After the Internet, Google's Next Mission: Healthcare
FREMONT, CA: The Life Sciences sector, which includes the pharmaceutical, medical technology and biotechnology segments, had remained unscathed by the global economic recession. Those good ol’ days seem to be ending as the sector is now going through a crisis due to the invasion of tech companies, like Google. But for leading pharma players, this invasion could turn out to be the much awaited stroke of good fortune.
In August, Google announced plans to reorganize the company and also the launch of a life sciences firm to develop new healthcare technology. Google ventured into the healthcare sector with Google Health, a personal health record service, back in 2008 but the project was abandoned after just three years in 2011. Despite all the attention, the service never really took off due to the lack of provider relationships and communication features that patients look for when dealing with their health information electronically. In 2013, Google made its next move into the healthcare sector with Calico, a research and development company, whose objective is to devise interventions that enable people to lead longer and healthier lives. Google has made its ambitions in the healthcare sector clear, with the launch of two more projects- Diabetes SmartLens and the Baseline Study, which have just gone from concept to reality.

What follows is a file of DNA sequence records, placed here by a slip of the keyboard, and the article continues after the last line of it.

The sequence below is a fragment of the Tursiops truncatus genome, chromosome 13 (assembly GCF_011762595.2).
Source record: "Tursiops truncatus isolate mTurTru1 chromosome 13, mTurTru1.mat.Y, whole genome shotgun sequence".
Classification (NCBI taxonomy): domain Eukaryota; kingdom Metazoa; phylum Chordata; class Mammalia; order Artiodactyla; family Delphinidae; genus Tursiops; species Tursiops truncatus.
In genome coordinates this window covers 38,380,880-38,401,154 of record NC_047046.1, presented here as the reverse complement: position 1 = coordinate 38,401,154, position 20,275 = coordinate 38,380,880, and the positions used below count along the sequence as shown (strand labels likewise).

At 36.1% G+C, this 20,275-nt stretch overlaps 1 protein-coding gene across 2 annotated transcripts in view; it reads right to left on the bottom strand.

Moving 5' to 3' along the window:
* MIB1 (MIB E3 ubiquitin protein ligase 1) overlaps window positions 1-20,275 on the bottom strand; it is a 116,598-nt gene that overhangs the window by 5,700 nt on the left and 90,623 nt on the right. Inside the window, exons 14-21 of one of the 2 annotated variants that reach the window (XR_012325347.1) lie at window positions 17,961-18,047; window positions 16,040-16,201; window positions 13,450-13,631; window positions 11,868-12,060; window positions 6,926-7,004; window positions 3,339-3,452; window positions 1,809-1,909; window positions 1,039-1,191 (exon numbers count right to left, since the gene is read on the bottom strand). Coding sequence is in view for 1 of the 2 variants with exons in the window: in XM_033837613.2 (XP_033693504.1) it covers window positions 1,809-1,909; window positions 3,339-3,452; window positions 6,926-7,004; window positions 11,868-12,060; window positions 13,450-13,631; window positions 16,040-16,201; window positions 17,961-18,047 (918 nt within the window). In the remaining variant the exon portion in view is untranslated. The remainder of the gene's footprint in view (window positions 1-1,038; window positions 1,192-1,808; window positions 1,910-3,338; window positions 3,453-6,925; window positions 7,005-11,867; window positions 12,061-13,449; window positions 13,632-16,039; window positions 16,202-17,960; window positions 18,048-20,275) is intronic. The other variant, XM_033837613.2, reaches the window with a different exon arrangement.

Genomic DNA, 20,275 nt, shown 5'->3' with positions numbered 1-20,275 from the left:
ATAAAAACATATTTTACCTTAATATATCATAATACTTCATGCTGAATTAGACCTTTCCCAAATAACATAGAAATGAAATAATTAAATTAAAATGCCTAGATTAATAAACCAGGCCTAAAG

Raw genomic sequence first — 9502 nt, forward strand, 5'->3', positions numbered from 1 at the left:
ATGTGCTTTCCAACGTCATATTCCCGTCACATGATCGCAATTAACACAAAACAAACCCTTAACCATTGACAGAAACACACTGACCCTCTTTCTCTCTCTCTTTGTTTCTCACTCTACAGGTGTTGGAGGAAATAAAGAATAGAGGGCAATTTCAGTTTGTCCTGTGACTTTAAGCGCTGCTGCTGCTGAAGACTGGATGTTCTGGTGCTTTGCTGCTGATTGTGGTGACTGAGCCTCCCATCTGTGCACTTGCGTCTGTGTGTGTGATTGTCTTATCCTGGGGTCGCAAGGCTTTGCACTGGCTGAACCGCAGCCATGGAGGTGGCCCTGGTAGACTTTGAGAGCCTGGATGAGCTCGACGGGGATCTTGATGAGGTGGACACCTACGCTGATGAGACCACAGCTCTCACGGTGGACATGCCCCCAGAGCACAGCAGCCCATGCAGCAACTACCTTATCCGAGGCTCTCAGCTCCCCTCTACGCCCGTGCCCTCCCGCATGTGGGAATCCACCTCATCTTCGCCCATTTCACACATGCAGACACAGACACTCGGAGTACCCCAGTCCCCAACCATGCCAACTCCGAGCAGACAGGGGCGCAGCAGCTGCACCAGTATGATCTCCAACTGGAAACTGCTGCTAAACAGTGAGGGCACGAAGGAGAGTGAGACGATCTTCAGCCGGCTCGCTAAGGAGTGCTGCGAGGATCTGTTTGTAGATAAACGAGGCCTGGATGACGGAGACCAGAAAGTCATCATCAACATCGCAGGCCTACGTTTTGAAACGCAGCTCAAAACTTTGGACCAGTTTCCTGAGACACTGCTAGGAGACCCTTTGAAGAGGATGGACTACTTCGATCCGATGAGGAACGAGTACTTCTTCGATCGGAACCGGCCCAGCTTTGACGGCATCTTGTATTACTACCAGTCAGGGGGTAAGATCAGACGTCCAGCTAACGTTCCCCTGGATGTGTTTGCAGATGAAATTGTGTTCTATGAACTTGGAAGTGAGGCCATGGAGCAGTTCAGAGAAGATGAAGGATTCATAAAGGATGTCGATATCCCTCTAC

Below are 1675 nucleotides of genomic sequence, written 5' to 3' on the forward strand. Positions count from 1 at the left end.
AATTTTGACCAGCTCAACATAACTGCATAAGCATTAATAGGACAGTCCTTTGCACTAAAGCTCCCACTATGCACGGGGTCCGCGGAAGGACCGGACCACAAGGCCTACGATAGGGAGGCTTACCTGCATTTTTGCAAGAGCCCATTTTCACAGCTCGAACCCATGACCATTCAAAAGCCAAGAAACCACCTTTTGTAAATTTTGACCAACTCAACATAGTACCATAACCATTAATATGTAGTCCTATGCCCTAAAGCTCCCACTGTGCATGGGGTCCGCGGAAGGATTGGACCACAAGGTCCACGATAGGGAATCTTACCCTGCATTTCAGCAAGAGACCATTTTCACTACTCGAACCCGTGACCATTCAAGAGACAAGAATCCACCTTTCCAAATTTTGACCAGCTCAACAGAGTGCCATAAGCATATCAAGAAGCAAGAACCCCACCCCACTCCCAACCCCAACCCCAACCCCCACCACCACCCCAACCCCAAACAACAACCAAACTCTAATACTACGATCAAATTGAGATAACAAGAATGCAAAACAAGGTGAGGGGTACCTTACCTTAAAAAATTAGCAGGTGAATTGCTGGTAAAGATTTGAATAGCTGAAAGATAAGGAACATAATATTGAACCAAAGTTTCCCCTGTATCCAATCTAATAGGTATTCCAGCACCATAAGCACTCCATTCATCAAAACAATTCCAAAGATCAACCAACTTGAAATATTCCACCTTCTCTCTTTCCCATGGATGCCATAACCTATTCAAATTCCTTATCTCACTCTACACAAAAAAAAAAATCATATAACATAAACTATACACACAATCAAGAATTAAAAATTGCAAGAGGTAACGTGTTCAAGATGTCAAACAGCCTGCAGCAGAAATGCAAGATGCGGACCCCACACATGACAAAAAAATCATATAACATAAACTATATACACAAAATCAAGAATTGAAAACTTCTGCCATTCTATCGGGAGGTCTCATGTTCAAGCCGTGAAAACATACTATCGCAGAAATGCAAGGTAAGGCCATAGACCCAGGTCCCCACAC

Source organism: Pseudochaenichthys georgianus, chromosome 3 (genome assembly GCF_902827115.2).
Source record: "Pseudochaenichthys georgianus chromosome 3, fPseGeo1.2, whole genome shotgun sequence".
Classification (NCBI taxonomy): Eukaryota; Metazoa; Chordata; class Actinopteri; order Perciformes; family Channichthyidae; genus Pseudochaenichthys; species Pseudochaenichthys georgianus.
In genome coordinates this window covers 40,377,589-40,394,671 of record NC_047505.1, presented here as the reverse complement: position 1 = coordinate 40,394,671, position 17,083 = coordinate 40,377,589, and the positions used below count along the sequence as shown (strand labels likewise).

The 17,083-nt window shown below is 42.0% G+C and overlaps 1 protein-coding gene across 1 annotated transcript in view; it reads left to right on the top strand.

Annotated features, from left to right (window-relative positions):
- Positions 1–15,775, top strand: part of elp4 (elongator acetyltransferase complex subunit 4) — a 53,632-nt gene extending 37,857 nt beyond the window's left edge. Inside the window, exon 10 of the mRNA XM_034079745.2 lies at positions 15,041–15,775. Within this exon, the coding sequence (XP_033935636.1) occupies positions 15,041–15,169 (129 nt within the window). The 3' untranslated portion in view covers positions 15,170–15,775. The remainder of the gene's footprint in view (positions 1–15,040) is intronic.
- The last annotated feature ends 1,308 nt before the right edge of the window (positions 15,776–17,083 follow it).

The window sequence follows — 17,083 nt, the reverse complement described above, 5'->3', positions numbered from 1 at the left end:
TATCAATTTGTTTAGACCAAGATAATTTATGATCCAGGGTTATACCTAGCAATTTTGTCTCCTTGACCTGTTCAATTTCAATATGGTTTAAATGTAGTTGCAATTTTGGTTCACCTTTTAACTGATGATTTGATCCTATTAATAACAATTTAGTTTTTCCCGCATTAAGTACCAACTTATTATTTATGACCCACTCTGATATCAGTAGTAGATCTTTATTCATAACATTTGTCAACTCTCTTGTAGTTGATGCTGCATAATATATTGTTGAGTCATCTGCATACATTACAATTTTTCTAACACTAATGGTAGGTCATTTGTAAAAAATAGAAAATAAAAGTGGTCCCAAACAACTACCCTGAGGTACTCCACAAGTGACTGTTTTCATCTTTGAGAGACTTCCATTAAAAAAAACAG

Thus, the pharmaceutical industry has reached a turning point where they are facing rigorous competitions from new players from the tech industry such as Google, Microsoft HealthVault, Apple HealthBook, etc. In this context, the million dollar question for pharma companies is whether to collaborate with these Goliaths of the tech industry or rethink their business models and adopt a more personalized approach to medicine. But on close examination, teaming up with tech players from outside the life sciences field, could initiate much needed disruptive innovation.
Through collaboration, pharma giants could utilize the proficiency of gathering and processing mammoth amounts of health allied data, from say a company like Google, thereby figuring out complex diseases. Moreover, from the patients’ viewpoint, partnership between tech companies and recognized pharma companies with years of experience in various medical fields, can reduce healthcare costs as well as develop innovative treatments.
Partnership between healthcare giants and tech companies may seem strange initially, nevertheless, significant developments have been taking place in the field. In July 2014, Alcon, the eye care division of Novartis entered into a licensing deal with Google’s SmartLens technology focusing on products for optical correction and health monitoring in patients with diabetes. A few months later Google announced a 1.5 billion dollar partnership with AbbVie to develop and market new drugs targeting diseases associated with old age. The collaboration between pharma and tech companies can dispense a healthcare system that benefits the provider and the payer. These partnerships look very promising indeed, but the challenge is to sustain them.